That’s the boardwalk
Santa Cruz is a lovely place, famous for its boardwalk, its gritty street life (it is the Bay Area bookend to San Francisco after all), its surfing (Steamer Lane and the Surfing Museum) and of course UCSC whose mascot is the banana slug.
makeshift memorials at Steamer Lane
The history of Santa Cruz begins of course with a mission, and indeed Santa Cruz has the oldest surviving building from a mission, although it is NOT the mission church.
But what always strikes me in Santa Cruz are the Victorian homes. The place is lousy with them and there are several landmark districts.
This Second Empire just down from the mission is one of the classics, but the modest ones create a wonderful streetscape….
Of course, many have new uses, like Dr. Miller’s, which would be the epitome of hipsterdom if the world were ironic enough to allow such to exist:
And this awesome 1880 Italianate that sells vaping supplies (It’s Santa Cruz!)
I guess flowers too. Anything green. Or green-like.
And of course B & Bs…
The beachfront, which is obviously primo property, also features many Victorians, although I sometimes have to look twice to see what is actually 120 years old and what is a modern addition or detail. Can you spot these below?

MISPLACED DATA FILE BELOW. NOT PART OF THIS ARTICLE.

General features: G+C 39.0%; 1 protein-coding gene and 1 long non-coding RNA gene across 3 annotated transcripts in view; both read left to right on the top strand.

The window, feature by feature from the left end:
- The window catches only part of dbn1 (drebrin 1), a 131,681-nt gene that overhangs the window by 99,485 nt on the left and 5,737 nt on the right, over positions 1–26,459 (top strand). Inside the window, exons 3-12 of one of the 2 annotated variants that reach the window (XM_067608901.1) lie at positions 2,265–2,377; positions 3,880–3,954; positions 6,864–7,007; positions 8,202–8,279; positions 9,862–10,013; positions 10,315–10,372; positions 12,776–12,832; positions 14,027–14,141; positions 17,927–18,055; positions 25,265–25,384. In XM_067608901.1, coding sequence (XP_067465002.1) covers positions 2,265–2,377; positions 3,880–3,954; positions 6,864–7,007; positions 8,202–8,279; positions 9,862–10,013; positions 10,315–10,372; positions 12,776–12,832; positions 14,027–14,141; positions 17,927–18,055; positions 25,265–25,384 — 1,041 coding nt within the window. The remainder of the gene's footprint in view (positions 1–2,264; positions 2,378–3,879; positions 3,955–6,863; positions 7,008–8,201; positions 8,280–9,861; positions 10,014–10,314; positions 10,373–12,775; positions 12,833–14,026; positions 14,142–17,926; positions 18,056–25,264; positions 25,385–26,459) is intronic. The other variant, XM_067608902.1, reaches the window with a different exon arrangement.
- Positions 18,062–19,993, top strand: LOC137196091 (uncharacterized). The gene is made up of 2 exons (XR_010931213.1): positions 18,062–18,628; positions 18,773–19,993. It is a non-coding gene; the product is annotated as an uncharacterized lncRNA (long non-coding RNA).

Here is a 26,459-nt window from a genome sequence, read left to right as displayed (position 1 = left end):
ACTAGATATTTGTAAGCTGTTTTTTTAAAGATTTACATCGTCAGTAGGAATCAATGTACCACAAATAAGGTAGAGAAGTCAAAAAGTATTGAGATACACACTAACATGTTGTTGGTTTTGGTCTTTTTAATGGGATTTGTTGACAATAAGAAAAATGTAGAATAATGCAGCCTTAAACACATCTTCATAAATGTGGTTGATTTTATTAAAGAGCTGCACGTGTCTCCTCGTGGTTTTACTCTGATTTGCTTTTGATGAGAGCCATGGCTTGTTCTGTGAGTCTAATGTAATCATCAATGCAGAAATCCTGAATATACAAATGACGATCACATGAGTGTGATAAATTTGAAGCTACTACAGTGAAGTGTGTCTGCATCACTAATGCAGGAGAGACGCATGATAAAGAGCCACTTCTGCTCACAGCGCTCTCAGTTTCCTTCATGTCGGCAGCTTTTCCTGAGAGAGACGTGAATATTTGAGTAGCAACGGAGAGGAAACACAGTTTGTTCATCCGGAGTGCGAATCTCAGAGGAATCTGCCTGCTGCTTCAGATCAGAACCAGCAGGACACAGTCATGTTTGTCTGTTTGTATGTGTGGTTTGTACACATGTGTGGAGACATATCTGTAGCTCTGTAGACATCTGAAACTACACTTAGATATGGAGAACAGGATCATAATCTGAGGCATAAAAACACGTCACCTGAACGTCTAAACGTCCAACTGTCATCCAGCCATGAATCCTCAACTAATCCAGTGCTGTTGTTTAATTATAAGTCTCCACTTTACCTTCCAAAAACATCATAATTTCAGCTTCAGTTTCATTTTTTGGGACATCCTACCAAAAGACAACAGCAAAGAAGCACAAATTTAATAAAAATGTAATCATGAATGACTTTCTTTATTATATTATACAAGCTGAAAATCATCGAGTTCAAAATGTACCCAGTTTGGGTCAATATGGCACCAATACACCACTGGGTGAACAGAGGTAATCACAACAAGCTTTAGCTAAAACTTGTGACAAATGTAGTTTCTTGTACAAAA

This one is a little easier because you can see the concrete foundation – the whole left half is modern. That precious turret is a bit harder to figure, though.
Ah, and the classic garage underneath – this is actually a Bay Area-wide phenomenon, seen in the Italianates of San Francisco, the Shingles of Berkeley, and every post-1900 rowhouse you can find
I will finish with this little church, one of several from the era. Why do they always have two doors? I mean, if it were a Quaker meeting house from the 18th century in Southern New Jersey I could see it, but….